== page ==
Thailand has a seemingly endless variety of food stuffs to wade through. On my block alone, every 2.5 steps there is a different street vendor–one sells roasted bananas, another rocks a cleaver preparing a Hunan chicken dish, while a young lady sells a fresh veggie soup made to order and her neighbor rolls out sticky peanut and rice balls all evening. It’s endless and altogether overwhelming when trying to make a decision. But overwhelming in an awesome way.
Your senses take an adventure every time you step outside. Jasmine garlands, grilled catfish, and wok oil perfume the air. Candles, red lanterns and neon pink taxis tickle the eyes. The options for the mouth, though, are like Disneyland. It’s like Alice in Wonderland meets Captain Eo: exotic, sometimes bizarre, colorful and you might scream from pure joy (everyone did that while watching Michael Jackson act, right??).
The food doesn’t blatantly say ‘Eat Me’ like those cookies Alice finds and then stuffs in her mouth…but it practically does. I can’t help but walk down the street and peer into every cart. I would probably step on a dog if it were in my way. There are just too many places to look besides where you’re actually going! Every vendor specializes in a particular dish or dishes, and day in and day out, they make those dishes hundreds of times. So you can imagine, most of them are pretty skilled. It’s actually quite difficult to eat poorly on the streets of Thailand (unless you’re near Kao San road, but that’s a different story).
My new papaya lady is the perfect example. She has a small menu consisting of grilled chicken and catfish, pork neck salad, and several varieties of som tam (green papaya salad). Every single person dining in the restaurant has a salad on their table. Some prefer som tam Thai, others som tam Lao. Som tam
Thai is sweet, with a lighter flavor–the dressing made from fish sauce, sugar, lime juice and a touch of tamarind water. Som tam Lao hits different flavor notes, specifically more pungent ones. The sauce uses a fermented fish sauce that is heavier and thicker than nam pla, and citrus fruits that I’ve never seen before are added for a zingy bite. In both versions, you can add bu, or salted whole crabs. Either version is tasty, but I think the Lao version is more of an acquired taste.
So my new lady never is not making a salad. She is queen of the som tam and is surrounded by her trusty mortar minions. The salads are so simple, but she nails it with the right amounts of each ingredient every time. Her tomatoes are juicy and sweet, her dried shrimp are larger than average, and the salted crabs she uses are kept on a bed of ice (which I never see at any other stall). She is meticulous about the quality of her ingredients. The first time I bought a salad, I was a bit surprised when she asked for 40 Baht (about $1.30 US). I usually pay 15-30 Baht for a papaya salad. But when I got home and tucked into the salad, I realized that she was right for asking that price. Her salad plays with every taste bud–the lime and fish sauce smack around for a bit while the chili sneaks up with a swift kick to the tip of the tongue (I always ask for my salads phet phet, or very spicy), while the sweeter and more bitter flavors wrestle around for some attention too. Each bite is like a boxing match in your mouth. Which flavor will come out on top? Who cares! And when it all gets a bit overwhelming and heated? Break time. Go sit in your corner and give your mouth a rest with a bit of cool cabbage, long beans and crunchy cucumber. A glass of milk wouldn’t hurt either.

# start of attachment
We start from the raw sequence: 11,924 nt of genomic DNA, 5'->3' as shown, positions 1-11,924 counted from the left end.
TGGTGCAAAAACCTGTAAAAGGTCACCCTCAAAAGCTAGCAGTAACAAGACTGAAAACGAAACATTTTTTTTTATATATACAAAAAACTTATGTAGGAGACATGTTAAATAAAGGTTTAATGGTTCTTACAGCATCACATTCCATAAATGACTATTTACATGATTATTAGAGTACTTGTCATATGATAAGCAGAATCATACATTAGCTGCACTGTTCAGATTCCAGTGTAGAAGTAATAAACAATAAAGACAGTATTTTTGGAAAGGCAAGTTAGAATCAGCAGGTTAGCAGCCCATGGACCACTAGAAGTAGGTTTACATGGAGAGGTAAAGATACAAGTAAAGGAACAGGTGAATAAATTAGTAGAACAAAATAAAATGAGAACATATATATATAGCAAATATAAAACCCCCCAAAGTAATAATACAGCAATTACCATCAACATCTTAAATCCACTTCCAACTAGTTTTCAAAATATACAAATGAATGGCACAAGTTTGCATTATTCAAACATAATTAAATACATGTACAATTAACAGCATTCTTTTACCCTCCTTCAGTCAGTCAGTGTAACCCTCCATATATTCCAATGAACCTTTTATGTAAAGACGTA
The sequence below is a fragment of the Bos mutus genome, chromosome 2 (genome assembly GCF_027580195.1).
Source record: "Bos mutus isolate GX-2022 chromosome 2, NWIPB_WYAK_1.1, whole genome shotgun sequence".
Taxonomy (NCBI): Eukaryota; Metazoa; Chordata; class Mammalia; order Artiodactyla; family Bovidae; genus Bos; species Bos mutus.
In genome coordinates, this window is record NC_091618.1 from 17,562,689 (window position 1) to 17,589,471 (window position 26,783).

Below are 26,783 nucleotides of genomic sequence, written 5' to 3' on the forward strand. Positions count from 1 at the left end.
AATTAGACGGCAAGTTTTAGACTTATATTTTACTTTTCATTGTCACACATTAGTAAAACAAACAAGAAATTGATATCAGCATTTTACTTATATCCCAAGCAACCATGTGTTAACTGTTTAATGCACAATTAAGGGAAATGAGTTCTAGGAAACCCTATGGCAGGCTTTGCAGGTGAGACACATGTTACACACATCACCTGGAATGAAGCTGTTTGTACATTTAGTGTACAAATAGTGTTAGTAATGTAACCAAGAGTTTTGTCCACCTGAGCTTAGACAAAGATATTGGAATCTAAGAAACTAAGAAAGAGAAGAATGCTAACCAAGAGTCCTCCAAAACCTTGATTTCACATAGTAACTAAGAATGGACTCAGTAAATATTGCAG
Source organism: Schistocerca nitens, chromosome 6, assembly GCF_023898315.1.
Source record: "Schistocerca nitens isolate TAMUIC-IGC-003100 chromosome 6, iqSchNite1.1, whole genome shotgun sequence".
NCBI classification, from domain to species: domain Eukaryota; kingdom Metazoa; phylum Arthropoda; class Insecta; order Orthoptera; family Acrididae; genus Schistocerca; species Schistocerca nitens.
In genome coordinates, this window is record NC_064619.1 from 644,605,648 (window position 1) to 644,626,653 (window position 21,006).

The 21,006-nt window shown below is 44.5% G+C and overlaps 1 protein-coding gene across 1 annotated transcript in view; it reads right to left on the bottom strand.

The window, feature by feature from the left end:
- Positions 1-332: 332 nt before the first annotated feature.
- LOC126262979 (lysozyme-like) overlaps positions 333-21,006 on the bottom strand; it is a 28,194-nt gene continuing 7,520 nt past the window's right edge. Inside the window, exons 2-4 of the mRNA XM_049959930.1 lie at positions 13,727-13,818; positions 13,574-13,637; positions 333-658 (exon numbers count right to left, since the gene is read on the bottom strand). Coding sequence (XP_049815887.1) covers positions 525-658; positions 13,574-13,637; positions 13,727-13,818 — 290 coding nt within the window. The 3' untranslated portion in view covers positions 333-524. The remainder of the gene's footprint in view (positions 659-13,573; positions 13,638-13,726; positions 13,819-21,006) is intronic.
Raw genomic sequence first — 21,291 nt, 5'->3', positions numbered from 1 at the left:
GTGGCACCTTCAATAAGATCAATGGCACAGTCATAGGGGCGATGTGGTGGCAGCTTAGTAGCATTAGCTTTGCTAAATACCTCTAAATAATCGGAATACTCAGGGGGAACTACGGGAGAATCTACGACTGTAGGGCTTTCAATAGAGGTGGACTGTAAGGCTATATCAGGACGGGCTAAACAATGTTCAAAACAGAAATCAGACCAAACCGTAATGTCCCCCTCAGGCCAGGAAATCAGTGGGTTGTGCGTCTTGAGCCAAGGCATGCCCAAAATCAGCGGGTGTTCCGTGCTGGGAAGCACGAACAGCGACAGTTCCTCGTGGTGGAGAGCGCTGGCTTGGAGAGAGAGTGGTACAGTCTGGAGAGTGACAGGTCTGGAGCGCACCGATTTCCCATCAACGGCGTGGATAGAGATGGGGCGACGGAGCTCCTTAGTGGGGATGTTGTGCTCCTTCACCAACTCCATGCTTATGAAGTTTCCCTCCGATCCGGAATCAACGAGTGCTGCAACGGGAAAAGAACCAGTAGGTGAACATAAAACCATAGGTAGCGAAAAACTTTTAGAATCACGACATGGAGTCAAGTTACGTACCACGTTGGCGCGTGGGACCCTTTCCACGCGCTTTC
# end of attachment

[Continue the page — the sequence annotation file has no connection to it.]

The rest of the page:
Som tam, Thai or Lao, either way it’s an incredibly light and refreshing salad…even when it makes you break a sweat and cross your eyes.
The woman doesn’t have a name on her restaurant and my Thai isn’t proficient enough to ask yet. So how to find her place? Go to Convent Road, in between Silom and Sathorn and head up Soi 2. On your right hand side, about 100 meters down, there’s a woman in a tiny restaurant standing in a window surrounded by mortars and pestles. Eat there!